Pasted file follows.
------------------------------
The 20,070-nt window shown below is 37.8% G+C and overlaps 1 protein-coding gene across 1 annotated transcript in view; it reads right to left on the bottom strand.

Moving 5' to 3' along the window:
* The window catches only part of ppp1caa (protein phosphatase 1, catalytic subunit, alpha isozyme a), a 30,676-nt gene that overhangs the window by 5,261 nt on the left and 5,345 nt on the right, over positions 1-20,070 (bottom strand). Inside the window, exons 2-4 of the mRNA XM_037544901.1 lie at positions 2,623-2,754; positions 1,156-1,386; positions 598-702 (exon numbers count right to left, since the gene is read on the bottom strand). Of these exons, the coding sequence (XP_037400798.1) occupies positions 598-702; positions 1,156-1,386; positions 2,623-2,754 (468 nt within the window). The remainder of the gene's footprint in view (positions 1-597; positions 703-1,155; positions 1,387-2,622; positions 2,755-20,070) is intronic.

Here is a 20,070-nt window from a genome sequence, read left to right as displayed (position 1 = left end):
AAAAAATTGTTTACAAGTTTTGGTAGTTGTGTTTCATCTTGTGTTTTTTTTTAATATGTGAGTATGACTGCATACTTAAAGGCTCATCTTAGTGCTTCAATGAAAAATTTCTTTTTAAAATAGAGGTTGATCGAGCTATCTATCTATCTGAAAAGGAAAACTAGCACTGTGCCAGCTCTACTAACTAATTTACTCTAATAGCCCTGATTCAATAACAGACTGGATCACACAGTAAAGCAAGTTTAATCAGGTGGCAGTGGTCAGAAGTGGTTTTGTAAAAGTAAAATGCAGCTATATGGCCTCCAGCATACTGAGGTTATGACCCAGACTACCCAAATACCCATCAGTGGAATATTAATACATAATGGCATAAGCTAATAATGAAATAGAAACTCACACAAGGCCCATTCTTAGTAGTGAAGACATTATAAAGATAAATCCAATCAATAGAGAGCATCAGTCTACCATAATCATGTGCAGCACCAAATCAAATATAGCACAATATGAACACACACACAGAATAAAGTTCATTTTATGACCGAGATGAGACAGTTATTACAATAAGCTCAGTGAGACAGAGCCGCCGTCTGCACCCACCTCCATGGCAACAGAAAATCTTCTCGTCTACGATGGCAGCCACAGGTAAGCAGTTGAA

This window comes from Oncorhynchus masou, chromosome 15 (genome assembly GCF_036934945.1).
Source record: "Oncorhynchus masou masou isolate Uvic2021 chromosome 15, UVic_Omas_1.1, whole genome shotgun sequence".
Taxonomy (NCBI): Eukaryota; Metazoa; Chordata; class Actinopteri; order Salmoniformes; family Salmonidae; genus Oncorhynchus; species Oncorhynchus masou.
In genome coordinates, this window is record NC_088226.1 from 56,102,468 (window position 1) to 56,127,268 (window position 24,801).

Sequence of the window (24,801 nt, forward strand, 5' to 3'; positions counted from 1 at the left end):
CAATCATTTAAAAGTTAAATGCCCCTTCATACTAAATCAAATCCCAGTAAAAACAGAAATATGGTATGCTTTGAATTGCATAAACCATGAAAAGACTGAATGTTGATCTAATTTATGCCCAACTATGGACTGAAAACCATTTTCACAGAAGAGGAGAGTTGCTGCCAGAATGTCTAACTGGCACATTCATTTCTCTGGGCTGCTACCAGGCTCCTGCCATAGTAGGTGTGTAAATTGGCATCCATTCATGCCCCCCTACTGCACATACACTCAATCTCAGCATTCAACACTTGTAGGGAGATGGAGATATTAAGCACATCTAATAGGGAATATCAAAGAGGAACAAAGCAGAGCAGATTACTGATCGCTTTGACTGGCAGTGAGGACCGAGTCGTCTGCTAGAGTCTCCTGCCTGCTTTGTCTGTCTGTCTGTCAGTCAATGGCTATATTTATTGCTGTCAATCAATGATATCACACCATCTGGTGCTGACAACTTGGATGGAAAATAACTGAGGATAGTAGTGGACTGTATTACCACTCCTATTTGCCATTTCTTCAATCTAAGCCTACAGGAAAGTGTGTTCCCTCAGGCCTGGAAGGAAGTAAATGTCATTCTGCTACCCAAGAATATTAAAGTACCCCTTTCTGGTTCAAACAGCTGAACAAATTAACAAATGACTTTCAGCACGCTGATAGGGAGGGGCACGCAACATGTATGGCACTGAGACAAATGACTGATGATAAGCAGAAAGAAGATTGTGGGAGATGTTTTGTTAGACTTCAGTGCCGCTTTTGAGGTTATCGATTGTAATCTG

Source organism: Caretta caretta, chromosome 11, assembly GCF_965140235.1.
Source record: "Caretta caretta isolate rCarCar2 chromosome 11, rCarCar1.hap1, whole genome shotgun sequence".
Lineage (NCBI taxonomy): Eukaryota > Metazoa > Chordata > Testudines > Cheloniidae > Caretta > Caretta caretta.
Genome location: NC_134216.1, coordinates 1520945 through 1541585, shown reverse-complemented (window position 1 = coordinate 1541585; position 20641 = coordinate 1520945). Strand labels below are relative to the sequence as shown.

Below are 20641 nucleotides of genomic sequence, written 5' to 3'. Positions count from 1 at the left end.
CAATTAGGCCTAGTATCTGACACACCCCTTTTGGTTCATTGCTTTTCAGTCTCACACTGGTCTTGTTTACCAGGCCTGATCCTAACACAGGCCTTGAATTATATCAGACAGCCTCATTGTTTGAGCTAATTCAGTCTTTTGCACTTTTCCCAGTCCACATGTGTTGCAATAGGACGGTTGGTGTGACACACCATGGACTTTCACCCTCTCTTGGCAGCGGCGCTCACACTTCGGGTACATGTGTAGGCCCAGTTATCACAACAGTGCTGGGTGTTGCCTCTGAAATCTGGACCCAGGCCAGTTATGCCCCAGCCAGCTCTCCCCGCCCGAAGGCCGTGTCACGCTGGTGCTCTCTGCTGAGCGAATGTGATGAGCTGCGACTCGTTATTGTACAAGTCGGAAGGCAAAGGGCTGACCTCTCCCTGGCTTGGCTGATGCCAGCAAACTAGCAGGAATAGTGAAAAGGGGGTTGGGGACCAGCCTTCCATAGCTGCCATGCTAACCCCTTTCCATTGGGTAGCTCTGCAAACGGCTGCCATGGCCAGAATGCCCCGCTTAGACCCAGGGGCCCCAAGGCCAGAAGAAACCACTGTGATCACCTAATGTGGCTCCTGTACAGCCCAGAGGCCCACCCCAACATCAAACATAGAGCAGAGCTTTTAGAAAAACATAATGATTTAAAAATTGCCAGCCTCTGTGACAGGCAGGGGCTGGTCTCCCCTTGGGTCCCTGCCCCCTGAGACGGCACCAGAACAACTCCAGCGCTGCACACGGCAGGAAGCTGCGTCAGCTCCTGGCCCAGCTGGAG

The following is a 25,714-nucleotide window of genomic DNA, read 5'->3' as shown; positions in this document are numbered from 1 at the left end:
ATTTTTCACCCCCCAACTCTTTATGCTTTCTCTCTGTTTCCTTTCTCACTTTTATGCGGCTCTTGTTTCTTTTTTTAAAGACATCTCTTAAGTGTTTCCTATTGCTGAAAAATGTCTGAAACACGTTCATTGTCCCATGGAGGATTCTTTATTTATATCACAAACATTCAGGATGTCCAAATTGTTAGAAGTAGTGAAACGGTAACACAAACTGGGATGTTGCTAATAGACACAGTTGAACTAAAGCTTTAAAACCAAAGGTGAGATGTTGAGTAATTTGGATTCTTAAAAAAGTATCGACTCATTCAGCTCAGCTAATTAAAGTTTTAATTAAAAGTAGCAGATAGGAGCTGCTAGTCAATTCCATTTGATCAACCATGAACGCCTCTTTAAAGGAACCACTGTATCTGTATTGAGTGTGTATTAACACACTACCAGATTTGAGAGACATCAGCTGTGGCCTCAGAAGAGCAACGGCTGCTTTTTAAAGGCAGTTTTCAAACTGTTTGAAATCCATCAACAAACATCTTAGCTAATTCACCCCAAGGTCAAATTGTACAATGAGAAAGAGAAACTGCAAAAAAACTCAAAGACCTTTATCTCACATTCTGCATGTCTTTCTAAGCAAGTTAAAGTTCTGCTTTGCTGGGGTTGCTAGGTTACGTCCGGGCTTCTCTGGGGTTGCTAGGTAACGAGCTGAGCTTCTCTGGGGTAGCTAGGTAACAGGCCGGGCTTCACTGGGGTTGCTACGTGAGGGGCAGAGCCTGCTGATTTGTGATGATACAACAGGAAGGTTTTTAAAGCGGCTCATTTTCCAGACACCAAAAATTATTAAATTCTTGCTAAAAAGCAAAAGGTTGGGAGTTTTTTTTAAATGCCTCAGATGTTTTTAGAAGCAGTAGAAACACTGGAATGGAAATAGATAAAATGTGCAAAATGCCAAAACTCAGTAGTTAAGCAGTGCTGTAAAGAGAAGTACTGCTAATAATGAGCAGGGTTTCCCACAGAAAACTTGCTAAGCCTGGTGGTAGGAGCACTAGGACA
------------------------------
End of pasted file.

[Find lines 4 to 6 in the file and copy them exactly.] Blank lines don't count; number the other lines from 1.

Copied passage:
Here is a 20,070-nt window from a genome sequence, read left to right as displayed (position 1 = left end):
AAAAAATTGTTTACAAGTTTTGGTAGTTGTGTTTCATCTTGTGTTTTTTTTTAATATGTGAGTATGACTGCATACTTAAAGGCTCATCTTAGTGCTTCAATGAAAAATTTCTTTTTAAAATAGAGGTTGATCGAGCTATCTATCTATCTGAAAAGGAAAACTAGCACTGTGCCAGCTCTACTAACTAATTTACTCTAATAGCCCTGATTCAATAACAGACTGGATCACACAGTAAAGCAAGTTTAATCAGGTGGCAGTGGTCAGAAGTGGTTTTGTAAAAGTAAAATGCAGCTATATGGCCTCCAGCATACTGAGGTTATGACCCAGACTACCCAAATACCCATCAGTGGAATATTAATACATAATGGCATAAGCTAATAATGAAATAGAAACTCACACAAGGCCCATTCTTAGTAGTGAAGACATTATAAAGATAAATCCAATCAATAGAGAGCATCAGTCTACCATAATCATGTGCAGCACCAAATCAAATATAGCACAATATGAACACACACACAGAATAAAGTTCATTTTATGACCGAGATGAGACAGTTATTACAATAAGCTCAGTGAGACAGAGCCGCCGTCTGCACCCACCTCCATGGCAACAGAAAATCTTCTCGTCTACGATGGCAGCCACAGGTAAGCAGTTGAA

This window comes from Oncorhynchus masou, chromosome 15 (genome assembly GCF_036934945.1).